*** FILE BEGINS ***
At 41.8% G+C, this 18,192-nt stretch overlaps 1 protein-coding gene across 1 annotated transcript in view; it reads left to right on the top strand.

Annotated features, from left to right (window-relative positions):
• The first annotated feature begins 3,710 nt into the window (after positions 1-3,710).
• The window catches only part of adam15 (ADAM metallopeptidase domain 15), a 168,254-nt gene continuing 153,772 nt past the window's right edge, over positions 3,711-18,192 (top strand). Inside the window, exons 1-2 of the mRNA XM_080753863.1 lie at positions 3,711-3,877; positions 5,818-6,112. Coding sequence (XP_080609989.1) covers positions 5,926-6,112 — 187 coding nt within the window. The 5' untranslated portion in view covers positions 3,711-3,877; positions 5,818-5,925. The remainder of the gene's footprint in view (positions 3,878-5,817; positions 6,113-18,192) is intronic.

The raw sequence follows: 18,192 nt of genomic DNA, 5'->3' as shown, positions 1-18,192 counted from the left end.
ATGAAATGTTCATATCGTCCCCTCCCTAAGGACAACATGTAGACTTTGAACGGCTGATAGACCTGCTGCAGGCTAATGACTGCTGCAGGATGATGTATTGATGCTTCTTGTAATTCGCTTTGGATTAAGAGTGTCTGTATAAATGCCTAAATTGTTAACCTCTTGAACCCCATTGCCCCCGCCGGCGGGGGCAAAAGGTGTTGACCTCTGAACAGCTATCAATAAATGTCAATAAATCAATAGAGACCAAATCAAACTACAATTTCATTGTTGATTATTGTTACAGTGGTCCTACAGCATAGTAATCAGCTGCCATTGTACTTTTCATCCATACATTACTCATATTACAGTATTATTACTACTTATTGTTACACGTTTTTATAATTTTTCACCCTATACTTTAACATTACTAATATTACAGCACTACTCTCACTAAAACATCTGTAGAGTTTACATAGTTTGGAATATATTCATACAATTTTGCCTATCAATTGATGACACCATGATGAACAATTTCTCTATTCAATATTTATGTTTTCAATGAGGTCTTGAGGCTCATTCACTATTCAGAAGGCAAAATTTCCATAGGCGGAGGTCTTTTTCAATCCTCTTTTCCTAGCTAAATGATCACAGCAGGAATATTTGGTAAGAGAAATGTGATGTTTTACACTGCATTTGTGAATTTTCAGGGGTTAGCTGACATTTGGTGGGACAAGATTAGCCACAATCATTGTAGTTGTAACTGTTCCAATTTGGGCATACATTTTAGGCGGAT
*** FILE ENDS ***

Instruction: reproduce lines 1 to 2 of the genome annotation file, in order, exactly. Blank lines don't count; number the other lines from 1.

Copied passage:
At 41.8% G+C, this 18,192-nt stretch overlaps 1 protein-coding gene across 1 annotated transcript in view; it reads left to right on the top strand.

Annotated features, from left to right (window-relative positions):